I don’t know a lot about this album, except that I remember hearing O Superman years ago. Lately, it’s become one of those recurring references. Even before I heard that it was being rereleased, it seems like I kept hearing and reading her name and especially O Superman. The song seems to have been given new significance since the September 11 attacks. (It’s Sept 11 as I write this and that had nothing to do with my choosing Big Science. But interesting anyway.) Laurie Anderson herself seems like quite a piece of work.
“One of her most-cited performances, Duets on Ice, which she conducted in New York and other cities around the world, involved her playing violin along with a recording while wearing ice skates with the blades frozen into a block of ice; the performance ended only when the ice had melted away.”
Not bad. I guess before Big Science she was known mainly for her performance art. According to wiki, Big Science is musical segments from an 8-hour performance piece called United States Live. Hmm…, I think I’ll stick to the 60 minute album.
I searched for her on you tube, but didn’t find anything I wanted to post here. O Superman might be the best song you’ve ever heard. I hope the rest of this is just as good.
So I haven’t listened to this album at all yet. I haven’t really listened to any of her stuff all that much. But I like her voice. I guess that’s all there is to say, really. Oh yeah, she’s cool looking, I think:
Anyway, pretty basic contemporary indie-folk pick (which is a kind of music I’ve really liked this past little while). I hope it works out.
My girlfriend’s sister asked me to dj her wedding. It sounds like fun, but I’m looking at my list, and getting a little worried. Even at its most upbeat, the music I like tends be to be pretty melancholy. I need everyone to help me with this. Try to come up with a few songs that would be good for a wedding. I especially want some happy, danceable suggestions. I know you were thinking Livin Thing, but you’re too late. I already picked that one.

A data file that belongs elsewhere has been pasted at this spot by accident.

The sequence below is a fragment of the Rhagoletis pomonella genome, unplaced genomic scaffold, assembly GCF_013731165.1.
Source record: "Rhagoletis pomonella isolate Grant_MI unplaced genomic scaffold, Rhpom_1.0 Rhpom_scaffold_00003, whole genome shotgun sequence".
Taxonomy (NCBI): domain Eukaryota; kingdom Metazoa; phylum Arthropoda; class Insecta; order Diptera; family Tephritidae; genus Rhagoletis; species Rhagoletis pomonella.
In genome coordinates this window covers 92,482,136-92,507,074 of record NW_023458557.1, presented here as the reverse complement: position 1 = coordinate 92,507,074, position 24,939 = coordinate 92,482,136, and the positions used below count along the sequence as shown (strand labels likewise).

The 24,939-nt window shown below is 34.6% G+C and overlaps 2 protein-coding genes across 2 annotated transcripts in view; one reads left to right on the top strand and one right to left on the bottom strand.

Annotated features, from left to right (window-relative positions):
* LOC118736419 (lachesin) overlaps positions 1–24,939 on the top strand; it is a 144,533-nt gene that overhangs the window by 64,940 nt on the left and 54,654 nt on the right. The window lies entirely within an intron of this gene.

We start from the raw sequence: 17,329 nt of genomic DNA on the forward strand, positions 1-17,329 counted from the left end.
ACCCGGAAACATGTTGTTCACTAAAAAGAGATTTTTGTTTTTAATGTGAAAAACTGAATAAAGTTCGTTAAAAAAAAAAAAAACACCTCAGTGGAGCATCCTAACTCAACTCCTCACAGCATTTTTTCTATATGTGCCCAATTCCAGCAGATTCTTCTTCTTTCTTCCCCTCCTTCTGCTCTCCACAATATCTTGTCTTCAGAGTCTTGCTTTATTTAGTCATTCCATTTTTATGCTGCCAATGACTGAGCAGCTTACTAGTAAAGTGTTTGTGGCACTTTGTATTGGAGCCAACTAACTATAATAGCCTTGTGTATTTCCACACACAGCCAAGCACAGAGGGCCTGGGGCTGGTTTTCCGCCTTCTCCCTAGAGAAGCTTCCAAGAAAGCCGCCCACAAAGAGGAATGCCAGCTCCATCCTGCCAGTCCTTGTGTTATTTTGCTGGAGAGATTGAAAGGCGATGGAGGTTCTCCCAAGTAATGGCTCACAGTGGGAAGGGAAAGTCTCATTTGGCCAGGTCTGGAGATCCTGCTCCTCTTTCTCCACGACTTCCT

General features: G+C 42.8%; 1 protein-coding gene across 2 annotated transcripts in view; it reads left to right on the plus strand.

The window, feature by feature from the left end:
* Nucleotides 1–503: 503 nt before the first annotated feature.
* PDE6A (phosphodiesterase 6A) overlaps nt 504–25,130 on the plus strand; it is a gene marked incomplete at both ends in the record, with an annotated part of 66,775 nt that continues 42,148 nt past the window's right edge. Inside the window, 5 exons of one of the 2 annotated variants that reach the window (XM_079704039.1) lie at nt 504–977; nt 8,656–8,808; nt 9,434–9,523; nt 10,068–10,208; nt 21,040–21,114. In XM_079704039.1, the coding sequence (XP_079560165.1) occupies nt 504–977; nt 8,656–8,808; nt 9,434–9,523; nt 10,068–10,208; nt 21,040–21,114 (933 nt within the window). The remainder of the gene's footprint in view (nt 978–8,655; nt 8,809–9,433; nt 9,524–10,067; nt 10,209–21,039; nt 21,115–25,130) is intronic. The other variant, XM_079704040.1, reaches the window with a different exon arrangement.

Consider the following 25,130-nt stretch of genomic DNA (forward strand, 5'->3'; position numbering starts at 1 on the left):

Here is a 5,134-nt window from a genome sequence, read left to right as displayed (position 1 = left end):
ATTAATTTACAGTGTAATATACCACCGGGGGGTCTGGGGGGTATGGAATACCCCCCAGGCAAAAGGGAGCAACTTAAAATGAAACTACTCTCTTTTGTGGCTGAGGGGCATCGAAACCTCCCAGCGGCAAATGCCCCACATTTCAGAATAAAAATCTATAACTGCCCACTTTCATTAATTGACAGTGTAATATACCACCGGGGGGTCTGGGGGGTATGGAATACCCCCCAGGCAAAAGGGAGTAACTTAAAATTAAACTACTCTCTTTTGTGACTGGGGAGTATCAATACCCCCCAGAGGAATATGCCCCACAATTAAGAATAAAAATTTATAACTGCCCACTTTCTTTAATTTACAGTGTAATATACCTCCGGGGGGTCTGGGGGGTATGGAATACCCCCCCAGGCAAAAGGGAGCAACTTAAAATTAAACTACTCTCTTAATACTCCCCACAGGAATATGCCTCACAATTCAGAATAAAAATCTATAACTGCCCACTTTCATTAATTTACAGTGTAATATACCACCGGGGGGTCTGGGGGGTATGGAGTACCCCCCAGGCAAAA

if you haven’t heard of Jim O’Rourke then you haven’t been paying attention. Apparently he won a Grammy for producing Wilco’s Yankee Hotel Foxtrot. He also joined Sonic Youth on a few albums and eps. Oh yeah and he scored the movie Love Liza. i like that movie. Eureka, released by Drag City in 1999 was named after the 1984 Nicolas Roeg film of the same name. he named 3 more of his albums after Roeg films. you can read pitchforkmedia’s stupid review here. but don’t base your opinion on that idiots review. listen for yourself. i like this album a lot, but it is kind of all over the place. it’s both beautiful and strange.
how many records did david bowie make in the seventies? eleven. and how many of them are totally awesome? i would say all of them except pin ups which is just a record of covers. many of us have the disadvantage of not being alive in the seventies, so we’ll never know the feeling of hitching a ride downtown on the trolley, stopping by the local record store, picking up the new david bowie record and then riding all the way back home before listening to it on our hi-fi systems. but i prefer now. since we now have instant access to almost all music ever recorded, we don’t have to wait for the next mind-blowing david bowie record, the record finds us when we’re ready for it.